NEW! Faster Search Option

Loading

How to Transfer a To-Scale drawing onto a hardboard template

atoma's picture

Greetings all,

I have a simple question: I have full size plans that I purchased from Fine Woodworking for a cabinet.  The cabinet has legs with a curve at the bottom.  I would like to transfer the full-size drawing of the leg from the plans onto a hardboard template.  I will later cut and use this hardboard template to trace the shape on the four leg blanks.

This said, what is the best way to ACCURATELY transfer the leg shape from the plans onto the hardboard without cutting or damaging the original plans?  Sure, I can color the back of the plans with a charcoal pencil and then hand or ruler trace the template onto the hardboard, but I don't think this is accurate because of the shifting and stretching paper.  Is there a better way?

In the attached photo, the author Scott Gibson cut out the paper plan and pasted onto the template, which he then cut to size.

Thank you woodworkers.


Best regards, ATOMA

DaveRichards's picture

You Could Use a Boatbuilder's Method (post #158176, reply #1 of 8)

Although this does damage the paper a bit, it doesn't make it unusable. Lay the paper plan onto the hardboard and prick through paper at points along the lines. then connect the lines with a sprung batten. You can make the paper a bit tougher where you'll prick through it by putting some clear packing tape on it.

Another method derived from boat building would be to draw a reference line on the plan and then at regular intervals along that line measure to the curve. This will give you a list of offsets which you can then transfer to the hardboard. 

atoma's picture

Thanks (post #158176, reply #2 of 8)

Thanks Dave.  I'll try the holes method; I think this will work better than the tracing.  Thanks again for your help.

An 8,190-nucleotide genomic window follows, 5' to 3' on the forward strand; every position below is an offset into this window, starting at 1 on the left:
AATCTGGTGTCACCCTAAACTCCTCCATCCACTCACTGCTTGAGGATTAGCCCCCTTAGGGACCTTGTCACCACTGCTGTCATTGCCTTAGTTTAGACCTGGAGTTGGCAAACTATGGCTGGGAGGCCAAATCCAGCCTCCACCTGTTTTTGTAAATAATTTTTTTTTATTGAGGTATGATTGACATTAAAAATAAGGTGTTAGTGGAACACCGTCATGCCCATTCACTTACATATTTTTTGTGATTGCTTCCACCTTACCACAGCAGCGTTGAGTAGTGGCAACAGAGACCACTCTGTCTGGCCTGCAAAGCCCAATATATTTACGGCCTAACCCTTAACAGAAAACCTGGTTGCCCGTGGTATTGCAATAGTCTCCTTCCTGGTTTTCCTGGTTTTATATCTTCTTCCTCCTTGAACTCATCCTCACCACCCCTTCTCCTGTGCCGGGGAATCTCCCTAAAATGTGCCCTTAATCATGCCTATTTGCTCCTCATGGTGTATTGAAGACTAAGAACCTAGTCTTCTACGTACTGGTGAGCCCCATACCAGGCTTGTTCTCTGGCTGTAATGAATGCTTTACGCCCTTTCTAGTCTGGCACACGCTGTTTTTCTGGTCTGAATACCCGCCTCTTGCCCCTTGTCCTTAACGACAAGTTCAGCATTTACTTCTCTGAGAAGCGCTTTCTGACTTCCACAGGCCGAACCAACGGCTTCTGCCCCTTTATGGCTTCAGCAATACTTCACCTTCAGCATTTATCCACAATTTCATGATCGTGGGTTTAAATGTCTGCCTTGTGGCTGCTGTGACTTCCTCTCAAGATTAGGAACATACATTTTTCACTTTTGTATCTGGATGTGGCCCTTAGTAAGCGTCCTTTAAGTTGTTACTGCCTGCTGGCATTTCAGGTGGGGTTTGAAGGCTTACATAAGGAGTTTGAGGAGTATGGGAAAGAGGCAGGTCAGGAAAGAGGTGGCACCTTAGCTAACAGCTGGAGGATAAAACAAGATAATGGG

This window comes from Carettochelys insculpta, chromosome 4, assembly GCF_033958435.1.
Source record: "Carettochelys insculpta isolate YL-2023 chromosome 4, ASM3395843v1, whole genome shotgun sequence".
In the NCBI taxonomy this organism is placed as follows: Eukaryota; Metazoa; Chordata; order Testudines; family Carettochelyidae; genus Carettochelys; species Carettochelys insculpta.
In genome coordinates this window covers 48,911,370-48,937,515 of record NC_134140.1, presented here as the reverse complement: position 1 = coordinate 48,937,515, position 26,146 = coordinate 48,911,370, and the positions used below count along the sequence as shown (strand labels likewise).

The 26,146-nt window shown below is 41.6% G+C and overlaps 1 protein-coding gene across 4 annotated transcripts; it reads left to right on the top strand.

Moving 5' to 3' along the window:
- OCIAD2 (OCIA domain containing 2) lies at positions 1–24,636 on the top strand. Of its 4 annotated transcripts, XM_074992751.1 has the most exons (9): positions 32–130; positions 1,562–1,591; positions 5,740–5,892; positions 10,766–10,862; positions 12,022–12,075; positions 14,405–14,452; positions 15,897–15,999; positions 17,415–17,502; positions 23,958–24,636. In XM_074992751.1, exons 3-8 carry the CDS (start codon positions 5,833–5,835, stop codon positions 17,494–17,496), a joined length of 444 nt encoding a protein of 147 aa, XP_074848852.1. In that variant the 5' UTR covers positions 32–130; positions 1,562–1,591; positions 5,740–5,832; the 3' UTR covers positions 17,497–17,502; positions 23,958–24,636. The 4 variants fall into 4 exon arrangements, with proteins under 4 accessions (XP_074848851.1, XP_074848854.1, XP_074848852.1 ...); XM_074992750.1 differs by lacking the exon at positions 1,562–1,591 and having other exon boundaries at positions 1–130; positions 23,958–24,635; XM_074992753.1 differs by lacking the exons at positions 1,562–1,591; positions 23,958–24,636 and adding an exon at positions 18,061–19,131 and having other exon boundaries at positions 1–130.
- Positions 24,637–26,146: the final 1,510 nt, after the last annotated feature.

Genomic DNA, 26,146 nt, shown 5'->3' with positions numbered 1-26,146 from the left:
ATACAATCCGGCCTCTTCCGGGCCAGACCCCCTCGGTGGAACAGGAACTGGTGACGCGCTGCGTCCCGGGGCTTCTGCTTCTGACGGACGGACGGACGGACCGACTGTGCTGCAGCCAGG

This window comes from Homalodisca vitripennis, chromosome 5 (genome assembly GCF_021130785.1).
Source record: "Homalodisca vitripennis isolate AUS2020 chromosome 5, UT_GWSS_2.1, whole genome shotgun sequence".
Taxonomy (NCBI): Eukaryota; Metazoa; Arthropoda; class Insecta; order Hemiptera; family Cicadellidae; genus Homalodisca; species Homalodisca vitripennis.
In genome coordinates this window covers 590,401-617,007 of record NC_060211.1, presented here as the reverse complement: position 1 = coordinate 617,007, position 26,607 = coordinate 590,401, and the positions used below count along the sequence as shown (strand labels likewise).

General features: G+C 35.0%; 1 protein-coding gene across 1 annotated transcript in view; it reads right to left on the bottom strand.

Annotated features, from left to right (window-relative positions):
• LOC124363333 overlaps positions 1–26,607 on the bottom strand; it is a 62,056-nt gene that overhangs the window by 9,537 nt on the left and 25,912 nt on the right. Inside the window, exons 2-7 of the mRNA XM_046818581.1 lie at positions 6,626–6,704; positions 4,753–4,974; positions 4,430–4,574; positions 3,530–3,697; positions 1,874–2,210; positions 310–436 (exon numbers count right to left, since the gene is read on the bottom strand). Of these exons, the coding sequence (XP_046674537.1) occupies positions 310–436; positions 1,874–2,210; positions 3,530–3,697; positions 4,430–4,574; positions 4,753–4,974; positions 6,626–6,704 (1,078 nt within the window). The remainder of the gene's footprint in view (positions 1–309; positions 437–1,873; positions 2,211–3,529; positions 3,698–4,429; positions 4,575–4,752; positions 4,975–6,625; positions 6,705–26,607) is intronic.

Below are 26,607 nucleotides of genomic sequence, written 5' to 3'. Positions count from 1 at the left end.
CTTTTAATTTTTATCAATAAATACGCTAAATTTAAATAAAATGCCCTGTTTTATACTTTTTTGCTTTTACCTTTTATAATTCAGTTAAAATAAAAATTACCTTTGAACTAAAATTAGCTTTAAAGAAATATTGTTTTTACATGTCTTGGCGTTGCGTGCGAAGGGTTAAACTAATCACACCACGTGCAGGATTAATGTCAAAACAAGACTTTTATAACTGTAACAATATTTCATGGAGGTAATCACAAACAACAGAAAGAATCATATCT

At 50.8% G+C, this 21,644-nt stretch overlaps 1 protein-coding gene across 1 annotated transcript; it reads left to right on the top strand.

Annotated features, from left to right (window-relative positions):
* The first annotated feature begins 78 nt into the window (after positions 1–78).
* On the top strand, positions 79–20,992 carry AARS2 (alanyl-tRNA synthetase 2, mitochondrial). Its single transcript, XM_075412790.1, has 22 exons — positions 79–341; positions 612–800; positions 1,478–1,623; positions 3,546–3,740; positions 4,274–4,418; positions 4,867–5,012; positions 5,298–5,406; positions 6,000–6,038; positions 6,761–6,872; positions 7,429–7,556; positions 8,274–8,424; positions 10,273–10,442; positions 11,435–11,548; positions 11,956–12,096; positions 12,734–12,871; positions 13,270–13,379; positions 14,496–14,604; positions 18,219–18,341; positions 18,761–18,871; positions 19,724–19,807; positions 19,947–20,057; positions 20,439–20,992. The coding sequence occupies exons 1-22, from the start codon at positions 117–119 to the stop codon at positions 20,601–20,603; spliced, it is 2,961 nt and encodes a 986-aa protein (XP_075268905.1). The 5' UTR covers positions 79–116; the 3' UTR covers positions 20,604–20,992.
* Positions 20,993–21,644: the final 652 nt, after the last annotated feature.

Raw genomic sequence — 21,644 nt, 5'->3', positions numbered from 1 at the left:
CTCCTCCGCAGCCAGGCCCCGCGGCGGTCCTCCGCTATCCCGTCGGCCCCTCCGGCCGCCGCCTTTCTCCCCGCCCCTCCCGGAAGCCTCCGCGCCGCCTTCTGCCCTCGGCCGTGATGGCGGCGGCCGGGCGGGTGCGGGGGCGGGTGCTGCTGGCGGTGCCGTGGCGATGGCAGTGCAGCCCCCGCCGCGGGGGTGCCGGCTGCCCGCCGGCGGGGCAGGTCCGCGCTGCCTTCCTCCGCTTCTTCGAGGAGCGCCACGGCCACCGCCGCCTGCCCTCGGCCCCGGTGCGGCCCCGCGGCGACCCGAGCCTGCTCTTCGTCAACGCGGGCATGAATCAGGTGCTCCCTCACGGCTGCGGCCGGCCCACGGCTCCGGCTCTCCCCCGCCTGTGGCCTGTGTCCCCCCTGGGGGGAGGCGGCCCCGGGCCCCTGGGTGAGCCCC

DaveRichards's picture

 You're Quite Welcome. I hope (post #158176, reply #3 of 8)

 You're Quite Welcome. I hope it works well for you.

Dave

joinerswork's picture

Atoma, I use carbon (post #158176, reply #4 of 8)

Atoma,

I use carbon paper.

What's that?  Carbon paper is a thin paper covered on one side with a heavy layer of dark blue or black ink.  The ink is transferred to what's beneath it by pressure.  It was originally used in offices when more than one copy of a  manuscript was needed.  A sheet (or more) of carbon paper is inserted between two (or more) sheets of typing paper and the packet is inserted into the carrieage of a typewriter (what's that?)

The paper can be similarly used between a drawing and template material, by going over the drawing lines with a pencil, pen, or stylus, thus transferring the lines.

My folder of carbon paper is at least 15 yrs old.  I have no idea if it is still being made.  Stuff lasts forever for transferring drawings, as the same lines never match up on the paper where the ink has been transferred away.

Ray, the luddite

atoma's picture

Thanks Ray, the luddite (post #158176, reply #5 of 8)

First, I had to look up "luddite" in the dictionary.  Now I know it means a person who is opposed to technology.  Unfortunately, given my age, I know what carbon paper is :-(  Like you, I am also nostalgic to old technology.  In fact, I just installed an old fashion rotary phone (see picture) because I was tired of the low volume and erratic behavior of the "digital" phone.

I digress!!  instead of carbon paper, I color the back of the plan, along the lines, with a lead or charcoal pencil.  This way, when I trace, the color is pressed onto the template.

Thanks for the feedback, Ray.

Best regards, ATOMA

PreviewAttachmentSize
Rotary_Phone.jpg
Rotary_Phone.jpg325.64 KB
joinerswork's picture

ATOMA, When I was a kid, my (post #158176, reply #6 of 8)

ATOMA,

When I was a kid, my grandma had one of those new-fanglesd rotary phones.  On the farm, our phone did not have a dial.  You picked up the handpiece, and if no one else on the 4-party line was using their phone, the operator in town would ask what number you wanted to be connected to. Ours was 107J4

It wasn't quite Lum -n- Abner ("Aye-doggies, Lum, I b'lieve 'at's our ring."  "Grannies, Abner, I b'lieve yer right.")  But close.

Ray

atoma's picture

Very funny, Ray (post #158176, reply #7 of 8)

Very funny... you got me there; I was born into the rotaty phones.  yes, how things change - sometimes to the better.  Enjoy your woodworking, Ray and I'll let you know if I find carbon paper in the store :-)   Best regards, Tony

Knot4933's picture

transfer paper (post #158176, reply #8 of 8)

I believe you can buy transfer paper from Miesel Hardwarde, Cherry Tree toys; the Winfield Collection from their web sites.  I've bought both 8 1/2 x 11" size, & 4 x 8' size.